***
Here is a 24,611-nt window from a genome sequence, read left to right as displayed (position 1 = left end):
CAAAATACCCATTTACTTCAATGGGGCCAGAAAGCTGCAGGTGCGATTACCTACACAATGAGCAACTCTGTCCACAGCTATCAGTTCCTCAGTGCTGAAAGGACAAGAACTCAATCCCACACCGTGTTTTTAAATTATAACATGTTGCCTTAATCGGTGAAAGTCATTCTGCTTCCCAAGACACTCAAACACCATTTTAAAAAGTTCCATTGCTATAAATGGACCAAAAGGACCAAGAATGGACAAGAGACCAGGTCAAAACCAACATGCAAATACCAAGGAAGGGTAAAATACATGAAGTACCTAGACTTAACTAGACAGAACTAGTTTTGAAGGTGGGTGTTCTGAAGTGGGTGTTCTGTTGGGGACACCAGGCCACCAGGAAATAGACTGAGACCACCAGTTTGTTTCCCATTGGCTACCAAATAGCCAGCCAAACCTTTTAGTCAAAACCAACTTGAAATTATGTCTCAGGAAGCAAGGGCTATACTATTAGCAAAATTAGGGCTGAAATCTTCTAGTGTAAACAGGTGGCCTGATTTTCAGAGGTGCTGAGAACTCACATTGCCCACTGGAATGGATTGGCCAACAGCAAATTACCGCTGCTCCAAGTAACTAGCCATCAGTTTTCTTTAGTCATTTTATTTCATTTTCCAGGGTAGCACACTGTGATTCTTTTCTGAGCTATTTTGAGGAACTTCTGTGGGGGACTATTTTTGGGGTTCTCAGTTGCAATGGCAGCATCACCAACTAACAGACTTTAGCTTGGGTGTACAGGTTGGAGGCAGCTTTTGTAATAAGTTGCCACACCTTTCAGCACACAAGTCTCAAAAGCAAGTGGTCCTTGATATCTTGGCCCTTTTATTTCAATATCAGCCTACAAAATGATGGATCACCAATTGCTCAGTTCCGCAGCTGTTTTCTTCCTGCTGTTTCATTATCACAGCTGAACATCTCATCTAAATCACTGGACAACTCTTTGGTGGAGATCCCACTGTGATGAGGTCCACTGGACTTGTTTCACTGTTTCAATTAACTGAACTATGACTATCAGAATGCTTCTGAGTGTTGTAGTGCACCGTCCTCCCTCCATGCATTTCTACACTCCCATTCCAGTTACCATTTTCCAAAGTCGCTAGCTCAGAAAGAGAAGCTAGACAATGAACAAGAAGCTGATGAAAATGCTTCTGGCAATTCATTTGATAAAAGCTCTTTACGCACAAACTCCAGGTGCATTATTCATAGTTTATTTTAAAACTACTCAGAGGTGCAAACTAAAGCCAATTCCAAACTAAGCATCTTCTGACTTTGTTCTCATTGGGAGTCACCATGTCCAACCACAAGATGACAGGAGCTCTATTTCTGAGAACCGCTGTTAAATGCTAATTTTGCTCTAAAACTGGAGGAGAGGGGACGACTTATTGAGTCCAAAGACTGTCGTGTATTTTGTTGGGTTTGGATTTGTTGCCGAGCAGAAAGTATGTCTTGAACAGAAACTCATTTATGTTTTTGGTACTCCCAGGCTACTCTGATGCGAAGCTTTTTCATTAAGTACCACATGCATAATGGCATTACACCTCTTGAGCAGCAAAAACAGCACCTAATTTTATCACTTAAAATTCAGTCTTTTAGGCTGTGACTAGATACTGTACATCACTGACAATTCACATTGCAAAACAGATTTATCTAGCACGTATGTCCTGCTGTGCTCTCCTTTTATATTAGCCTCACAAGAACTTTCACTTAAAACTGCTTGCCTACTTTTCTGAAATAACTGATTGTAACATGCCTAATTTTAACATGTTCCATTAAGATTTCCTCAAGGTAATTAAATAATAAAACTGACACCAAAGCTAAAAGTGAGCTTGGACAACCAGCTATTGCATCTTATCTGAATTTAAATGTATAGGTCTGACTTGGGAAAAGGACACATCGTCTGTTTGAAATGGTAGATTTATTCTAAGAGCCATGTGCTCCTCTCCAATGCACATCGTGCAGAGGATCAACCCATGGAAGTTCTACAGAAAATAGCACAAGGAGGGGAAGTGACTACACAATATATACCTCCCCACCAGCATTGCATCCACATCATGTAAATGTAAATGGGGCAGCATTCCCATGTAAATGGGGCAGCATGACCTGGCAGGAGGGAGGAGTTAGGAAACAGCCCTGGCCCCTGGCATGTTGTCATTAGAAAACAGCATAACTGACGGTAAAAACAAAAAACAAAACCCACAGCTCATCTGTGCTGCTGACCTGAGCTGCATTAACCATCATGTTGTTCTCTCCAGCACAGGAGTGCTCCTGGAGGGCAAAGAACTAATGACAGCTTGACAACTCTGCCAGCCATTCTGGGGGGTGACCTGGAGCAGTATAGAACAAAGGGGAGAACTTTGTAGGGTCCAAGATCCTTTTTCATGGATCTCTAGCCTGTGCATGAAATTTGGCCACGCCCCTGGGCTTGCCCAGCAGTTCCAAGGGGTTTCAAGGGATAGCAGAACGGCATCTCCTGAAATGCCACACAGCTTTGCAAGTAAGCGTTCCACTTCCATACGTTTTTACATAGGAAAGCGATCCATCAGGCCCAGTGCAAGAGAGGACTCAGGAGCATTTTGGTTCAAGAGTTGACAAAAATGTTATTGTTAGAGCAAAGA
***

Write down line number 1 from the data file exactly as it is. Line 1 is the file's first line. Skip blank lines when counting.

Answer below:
Here is a 24,611-nt window from a genome sequence, read left to right as displayed (position 1 = left end):